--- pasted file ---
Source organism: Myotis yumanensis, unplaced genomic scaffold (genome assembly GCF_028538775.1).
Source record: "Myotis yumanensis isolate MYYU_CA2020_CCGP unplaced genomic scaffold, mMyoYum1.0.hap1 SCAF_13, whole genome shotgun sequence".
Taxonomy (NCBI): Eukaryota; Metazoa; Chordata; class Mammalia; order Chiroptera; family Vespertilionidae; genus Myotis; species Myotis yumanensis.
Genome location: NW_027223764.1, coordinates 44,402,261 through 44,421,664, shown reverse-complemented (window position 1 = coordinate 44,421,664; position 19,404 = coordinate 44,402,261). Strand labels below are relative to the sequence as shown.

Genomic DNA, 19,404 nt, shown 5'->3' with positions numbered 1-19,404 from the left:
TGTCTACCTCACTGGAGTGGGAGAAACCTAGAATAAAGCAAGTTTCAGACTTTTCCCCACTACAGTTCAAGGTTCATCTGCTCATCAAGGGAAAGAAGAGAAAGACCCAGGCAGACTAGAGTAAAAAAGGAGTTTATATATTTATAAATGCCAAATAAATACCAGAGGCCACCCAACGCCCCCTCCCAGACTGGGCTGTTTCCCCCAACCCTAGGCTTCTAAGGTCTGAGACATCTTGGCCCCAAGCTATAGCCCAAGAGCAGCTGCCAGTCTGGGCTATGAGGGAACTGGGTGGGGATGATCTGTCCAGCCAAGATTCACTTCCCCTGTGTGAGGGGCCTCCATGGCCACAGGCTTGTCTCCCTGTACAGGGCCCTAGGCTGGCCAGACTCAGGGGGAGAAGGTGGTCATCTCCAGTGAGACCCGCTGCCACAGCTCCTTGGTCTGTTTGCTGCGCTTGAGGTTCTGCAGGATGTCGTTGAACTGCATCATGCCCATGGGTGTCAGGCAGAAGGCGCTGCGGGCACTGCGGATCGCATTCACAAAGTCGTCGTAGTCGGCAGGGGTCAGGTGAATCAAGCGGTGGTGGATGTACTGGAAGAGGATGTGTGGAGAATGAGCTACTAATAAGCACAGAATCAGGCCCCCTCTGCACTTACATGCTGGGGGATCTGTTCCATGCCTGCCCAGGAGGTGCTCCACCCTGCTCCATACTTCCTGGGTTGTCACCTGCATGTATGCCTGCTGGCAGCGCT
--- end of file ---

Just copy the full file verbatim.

Source organism: Myotis yumanensis, unplaced genomic scaffold (genome assembly GCF_028538775.1).
Source record: "Myotis yumanensis isolate MYYU_CA2020_CCGP unplaced genomic scaffold, mMyoYum1.0.hap1 SCAF_13, whole genome shotgun sequence".
Taxonomy (NCBI): Eukaryota; Metazoa; Chordata; class Mammalia; order Chiroptera; family Vespertilionidae; genus Myotis; species Myotis yumanensis.
Genome location: NW_027223764.1, coordinates 44,402,261 through 44,421,664, shown reverse-complemented (window position 1 = coordinate 44,421,664; position 19,404 = coordinate 44,402,261). Strand labels below are relative to the sequence as shown.

Genomic DNA, 19,404 nt, shown 5'->3' with positions numbered 1-19,404 from the left:
TGTCTACCTCACTGGAGTGGGAGAAACCTAGAATAAAGCAAGTTTCAGACTTTTCCCCACTACAGTTCAAGGTTCATCTGCTCATCAAGGGAAAGAAGAGAAAGACCCAGGCAGACTAGAGTAAAAAAGGAGTTTATATATTTATAAATGCCAAATAAATACCAGAGGCCACCCAACGCCCCCTCCCAGACTGGGCTGTTTCCCCCAACCCTAGGCTTCTAAGGTCTGAGACATCTTGGCCCCAAGCTATAGCCCAAGAGCAGCTGCCAGTCTGGGCTATGAGGGAACTGGGTGGGGATGATCTGTCCAGCCAAGATTCACTTCCCCTGTGTGAGGGGCCTCCATGGCCACAGGCTTGTCTCCCTGTACAGGGCCCTAGGCTGGCCAGACTCAGGGGGAGAAGGTGGTCATCTCCAGTGAGACCCGCTGCCACAGCTCCTTGGTCTGTTTGCTGCGCTTGAGGTTCTGCAGGATGTCGTTGAACTGCATCATGCCCATGGGTGTCAGGCAGAAGGCGCTGCGGGCACTGCGGATCGCATTCACAAAGTCGTCGTAGTCGGCAGGGGTCAGGTGAATCAAGCGGTGGTGGATGTACTGGAAGAGGATGTGTGGAGAATGAGCTACTAATAAGCACAGAATCAGGCCCCCTCTGCACTTACATGCTGGGGGATCTGTTCCATGCCTGCCCAGGAGGTGCTCCACCCTGCTCCATACTTCCTGGGTTGTCACCTGCATGTATGCCTGCTGGCAGCGCT